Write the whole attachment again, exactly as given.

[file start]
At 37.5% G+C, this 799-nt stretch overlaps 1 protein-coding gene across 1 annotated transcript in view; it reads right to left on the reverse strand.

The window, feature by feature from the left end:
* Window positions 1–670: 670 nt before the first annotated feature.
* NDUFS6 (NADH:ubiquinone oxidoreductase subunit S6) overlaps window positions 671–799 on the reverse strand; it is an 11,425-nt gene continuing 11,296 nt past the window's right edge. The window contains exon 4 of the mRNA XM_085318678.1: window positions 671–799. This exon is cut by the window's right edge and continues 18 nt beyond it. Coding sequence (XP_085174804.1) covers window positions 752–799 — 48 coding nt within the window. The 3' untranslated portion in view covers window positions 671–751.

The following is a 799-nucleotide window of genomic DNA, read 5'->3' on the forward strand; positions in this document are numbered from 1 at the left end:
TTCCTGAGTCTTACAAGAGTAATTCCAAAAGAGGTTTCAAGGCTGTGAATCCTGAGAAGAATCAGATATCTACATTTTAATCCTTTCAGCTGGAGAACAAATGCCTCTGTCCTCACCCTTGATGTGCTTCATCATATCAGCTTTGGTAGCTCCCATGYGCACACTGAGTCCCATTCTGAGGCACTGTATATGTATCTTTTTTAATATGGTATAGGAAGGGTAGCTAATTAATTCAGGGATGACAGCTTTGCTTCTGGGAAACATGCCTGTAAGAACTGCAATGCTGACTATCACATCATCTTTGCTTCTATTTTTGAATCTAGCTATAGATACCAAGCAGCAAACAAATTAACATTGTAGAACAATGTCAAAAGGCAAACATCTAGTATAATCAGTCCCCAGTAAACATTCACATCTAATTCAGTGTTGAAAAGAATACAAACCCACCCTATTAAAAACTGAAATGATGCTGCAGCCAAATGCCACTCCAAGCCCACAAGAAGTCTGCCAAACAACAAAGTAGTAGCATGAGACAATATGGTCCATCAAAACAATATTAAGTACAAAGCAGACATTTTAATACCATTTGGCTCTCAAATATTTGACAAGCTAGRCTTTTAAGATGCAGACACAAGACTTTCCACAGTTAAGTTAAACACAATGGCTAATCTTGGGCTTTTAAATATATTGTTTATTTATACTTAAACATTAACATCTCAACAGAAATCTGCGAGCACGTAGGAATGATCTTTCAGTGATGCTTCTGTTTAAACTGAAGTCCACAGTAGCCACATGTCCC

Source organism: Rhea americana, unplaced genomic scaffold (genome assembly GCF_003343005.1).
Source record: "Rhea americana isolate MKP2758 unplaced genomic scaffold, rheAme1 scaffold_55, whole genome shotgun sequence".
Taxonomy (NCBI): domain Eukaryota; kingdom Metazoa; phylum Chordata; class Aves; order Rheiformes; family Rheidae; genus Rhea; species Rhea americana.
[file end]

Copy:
At 37.5% G+C, this 799-nt stretch overlaps 1 protein-coding gene across 1 annotated transcript in view; it reads right to left on the reverse strand.

The window, feature by feature from the left end:
* Window positions 1–670: 670 nt before the first annotated feature.
* NDUFS6 (NADH:ubiquinone oxidoreductase subunit S6) overlaps window positions 671–799 on the reverse strand; it is an 11,425-nt gene continuing 11,296 nt past the window's right edge. The window contains exon 4 of the mRNA XM_085318678.1: window positions 671–799. This exon is cut by the window's right edge and continues 18 nt beyond it. Coding sequence (XP_085174804.1) covers window positions 752–799 — 48 coding nt within the window. The 3' untranslated portion in view covers window positions 671–751.

The following is a 799-nucleotide window of genomic DNA, read 5'->3' on the forward strand; positions in this document are numbered from 1 at the left end:
TTCCTGAGTCTTACAAGAGTAATTCCAAAAGAGGTTTCAAGGCTGTGAATCCTGAGAAGAATCAGATATCTACATTTTAATCCTTTCAGCTGGAGAACAAATGCCTCTGTCCTCACCCTTGATGTGCTTCATCATATCAGCTTTGGTAGCTCCCATGYGCACACTGAGTCCCATTCTGAGGCACTGTATATGTATCTTTTTTAATATGGTATAGGAAGGGTAGCTAATTAATTCAGGGATGACAGCTTTGCTTCTGGGAAACATGCCTGTAAGAACTGCAATGCTGACTATCACATCATCTTTGCTTCTATTTTTGAATCTAGCTATAGATACCAAGCAGCAAACAAATTAACATTGTAGAACAATGTCAAAAGGCAAACATCTAGTATAATCAGTCCCCAGTAAACATTCACATCTAATTCAGTGTTGAAAAGAATACAAACCCACCCTATTAAAAACTGAAATGATGCTGCAGCCAAATGCCACTCCAAGCCCACAAGAAGTCTGCCAAACAACAAAGTAGTAGCATGAGACAATATGGTCCATCAAAACAATATTAAGTACAAAGCAGACATTTTAATACCATTTGGCTCTCAAATATTTGACAAGCTAGRCTTTTAAGATGCAGACACAAGACTTTCCACAGTTAAGTTAAACACAATGGCTAATCTTGGGCTTTTAAATATATTGTTTATTTATACTTAAACATTAACATCTCAACAGAAATCTGCGAGCACGTAGGAATGATCTTTCAGTGATGCTTCTGTTTAAACTGAAGTCCACAGTAGCCACATGTCCC

Source organism: Rhea americana, unplaced genomic scaffold (genome assembly GCF_003343005.1).
Source record: "Rhea americana isolate MKP2758 unplaced genomic scaffold, rheAme1 scaffold_55, whole genome shotgun sequence".
Taxonomy (NCBI): domain Eukaryota; kingdom Metazoa; phylum Chordata; class Aves; order Rheiformes; family Rheidae; genus Rhea; species Rhea americana.